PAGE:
“It goes like this: The more successful you are at something, the more convinced you become that you’re doing it right. The more convinced you are that you’re doing it right, the less open you are to change. The less open you are to change, the more likely you are to tripping in a world that changes all the time.”
This quote is taken from a piece by Morgan Housel called Getting Rich vs. Staying Rich, and it really stuck with me.
It’s not about arrogance, it’s about success. When you go through life being above average at most things (and I’m talking academics, sports, career, etc.) it becomes increasingly difficult to tone down the internal belief that you can do it better than most. No matter what it is.
This character trait is more often than not a good one. Self-confidence is an incredible tool for success. But in some situations, can it be a hindrance?
Personal success and personal finance
When you have been continuously successful it can be difficult to trust another person for guidance on your personal finance decisions. This creates the following reactions to using a financial advisor:
- I have the skills, I can do it better at no cost
- I have been successful up until now, why would I need help going forward?
And, fair enough, perhaps you do have the ability to do the job as well as they do. But consider these 2 things:
1. How valuable is your time?
As we get older and our financial lives become more complex, the time it takes to manage our personal finances increases a fair bit. As such, doing it yourself requires sacrificing time doing other things like spending time with your family, working out, or simply getting away from it all. Of course, the decision to outsource financial help and save yourself the time is a very personal one, but something you should consider objectively – what is the marginal cost of managing your own finances versus the marginal benefit of having more free time?
2. Are you paranoid enough?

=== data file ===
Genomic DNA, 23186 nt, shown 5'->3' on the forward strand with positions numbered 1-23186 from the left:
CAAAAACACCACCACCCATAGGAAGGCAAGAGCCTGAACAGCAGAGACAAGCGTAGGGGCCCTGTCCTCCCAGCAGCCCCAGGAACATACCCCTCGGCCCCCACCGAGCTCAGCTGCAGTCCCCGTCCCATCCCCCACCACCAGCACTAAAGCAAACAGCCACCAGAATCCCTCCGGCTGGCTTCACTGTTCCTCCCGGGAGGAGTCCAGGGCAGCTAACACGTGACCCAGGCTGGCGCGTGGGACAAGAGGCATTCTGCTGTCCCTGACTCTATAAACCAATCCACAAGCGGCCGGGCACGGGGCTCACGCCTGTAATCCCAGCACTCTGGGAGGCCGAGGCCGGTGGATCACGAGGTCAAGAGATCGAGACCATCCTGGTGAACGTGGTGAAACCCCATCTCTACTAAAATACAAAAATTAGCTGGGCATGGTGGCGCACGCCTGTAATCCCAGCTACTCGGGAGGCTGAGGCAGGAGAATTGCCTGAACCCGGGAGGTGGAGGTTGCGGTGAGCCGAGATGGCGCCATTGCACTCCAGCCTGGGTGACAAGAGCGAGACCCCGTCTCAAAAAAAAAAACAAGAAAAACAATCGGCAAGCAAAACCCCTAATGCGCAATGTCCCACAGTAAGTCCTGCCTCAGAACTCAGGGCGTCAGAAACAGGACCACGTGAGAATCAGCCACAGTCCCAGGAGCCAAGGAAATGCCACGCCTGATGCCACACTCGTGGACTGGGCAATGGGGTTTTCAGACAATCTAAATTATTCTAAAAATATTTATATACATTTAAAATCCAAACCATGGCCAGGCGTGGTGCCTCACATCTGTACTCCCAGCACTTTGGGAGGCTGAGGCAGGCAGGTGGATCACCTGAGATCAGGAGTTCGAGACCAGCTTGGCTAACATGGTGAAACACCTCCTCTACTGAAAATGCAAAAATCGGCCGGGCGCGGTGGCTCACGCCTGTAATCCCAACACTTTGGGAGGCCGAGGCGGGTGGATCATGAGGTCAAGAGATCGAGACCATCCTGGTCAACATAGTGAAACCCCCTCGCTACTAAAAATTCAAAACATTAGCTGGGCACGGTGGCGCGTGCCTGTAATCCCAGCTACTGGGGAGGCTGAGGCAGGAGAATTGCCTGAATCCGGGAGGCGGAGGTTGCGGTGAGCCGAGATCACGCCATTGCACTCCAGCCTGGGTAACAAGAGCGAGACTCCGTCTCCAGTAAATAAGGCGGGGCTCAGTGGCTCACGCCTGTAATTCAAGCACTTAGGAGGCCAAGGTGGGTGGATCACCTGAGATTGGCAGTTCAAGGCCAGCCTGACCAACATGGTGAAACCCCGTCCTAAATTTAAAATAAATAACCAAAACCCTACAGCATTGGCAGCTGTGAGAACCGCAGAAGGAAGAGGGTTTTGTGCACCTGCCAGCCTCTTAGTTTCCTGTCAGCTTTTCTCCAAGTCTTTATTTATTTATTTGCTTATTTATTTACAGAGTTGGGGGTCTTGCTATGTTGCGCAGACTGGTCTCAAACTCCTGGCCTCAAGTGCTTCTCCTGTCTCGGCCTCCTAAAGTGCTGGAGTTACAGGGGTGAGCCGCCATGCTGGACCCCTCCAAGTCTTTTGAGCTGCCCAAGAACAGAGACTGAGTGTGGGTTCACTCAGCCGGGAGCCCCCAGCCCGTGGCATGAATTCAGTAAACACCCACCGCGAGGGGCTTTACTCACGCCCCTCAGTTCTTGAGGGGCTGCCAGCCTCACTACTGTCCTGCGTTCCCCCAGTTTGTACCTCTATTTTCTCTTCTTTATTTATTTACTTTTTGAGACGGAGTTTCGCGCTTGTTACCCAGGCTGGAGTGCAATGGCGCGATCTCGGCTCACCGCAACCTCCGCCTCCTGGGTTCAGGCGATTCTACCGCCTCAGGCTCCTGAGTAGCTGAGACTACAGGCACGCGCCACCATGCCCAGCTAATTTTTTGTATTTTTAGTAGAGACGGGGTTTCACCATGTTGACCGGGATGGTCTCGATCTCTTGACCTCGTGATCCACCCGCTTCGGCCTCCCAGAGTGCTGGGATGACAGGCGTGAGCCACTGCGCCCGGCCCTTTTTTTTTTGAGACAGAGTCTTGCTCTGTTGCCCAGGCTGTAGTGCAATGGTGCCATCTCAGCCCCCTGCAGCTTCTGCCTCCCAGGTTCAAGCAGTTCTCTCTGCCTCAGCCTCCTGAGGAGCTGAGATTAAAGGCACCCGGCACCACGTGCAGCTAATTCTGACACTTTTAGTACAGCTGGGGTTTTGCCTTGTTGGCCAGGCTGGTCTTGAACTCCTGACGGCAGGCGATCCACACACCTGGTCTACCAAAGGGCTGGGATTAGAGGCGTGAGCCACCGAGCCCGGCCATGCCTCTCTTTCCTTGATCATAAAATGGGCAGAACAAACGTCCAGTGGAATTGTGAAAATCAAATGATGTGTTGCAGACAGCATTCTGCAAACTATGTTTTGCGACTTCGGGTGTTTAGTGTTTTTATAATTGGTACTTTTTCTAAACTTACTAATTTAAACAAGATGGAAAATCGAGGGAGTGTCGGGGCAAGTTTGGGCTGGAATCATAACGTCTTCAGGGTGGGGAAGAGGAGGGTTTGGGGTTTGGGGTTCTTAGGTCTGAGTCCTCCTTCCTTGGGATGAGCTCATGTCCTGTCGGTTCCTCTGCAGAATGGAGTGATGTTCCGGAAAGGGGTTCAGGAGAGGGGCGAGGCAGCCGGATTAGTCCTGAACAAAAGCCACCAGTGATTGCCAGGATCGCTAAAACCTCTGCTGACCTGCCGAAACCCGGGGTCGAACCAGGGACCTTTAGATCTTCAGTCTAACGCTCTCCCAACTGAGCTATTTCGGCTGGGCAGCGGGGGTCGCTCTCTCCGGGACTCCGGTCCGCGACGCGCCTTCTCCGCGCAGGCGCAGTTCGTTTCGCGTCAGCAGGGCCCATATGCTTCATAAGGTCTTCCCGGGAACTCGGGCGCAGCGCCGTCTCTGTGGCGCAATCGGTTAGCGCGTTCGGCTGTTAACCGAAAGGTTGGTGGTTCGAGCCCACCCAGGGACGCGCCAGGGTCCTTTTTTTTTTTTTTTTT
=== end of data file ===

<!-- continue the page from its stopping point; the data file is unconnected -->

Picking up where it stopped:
“A touch of paranoia, a suspicion that the world is changing against you”. Famed Intel CEO, Andrew Grove, says this is what helps people to STAY on top.
This point is interesting, and I think the operative word here is “touch”. Having just the slightest fear can encourage an increased level of focus and efficiency. If you sit on your laurels, it could be your money & time that you lose. You aren’t accountable to anyone but yourself. As an independent financial advisor complacency can be much more costly in a much more tangible way. If a financial advisor sits on their laurels and does not adapt, if he/she does not add value, they lose clients. And this can have some serious long-term consequences for their business.
We at Zoe believe that the wealth management industry is going through a paradigm shift in which the role of the advisor itself is changing from an asset allocator to a household CFO. Many advisors are not adapting and they will themselves face a “world that is changing against them”. Ultimately, the marginal cost of assuming that yesterday’s success means tomorrow’s gains is much higher for them than a do-it-yourselfer.
The benefits of an independent fee-only financial advisor are not in their ability to “beat the market” but rather in their ability to adapt, to always remain a student of the market and the tax code, and to make sure they’re helping their clients achieve their goals. Of course, some people have the capabilities and the time to do the same for themselves, but for the rest of us having someone to keep us sharp (and honest) is the right amount of paranoia to help us stay on top.
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Real financial planning should pay off today. Not in 10 years time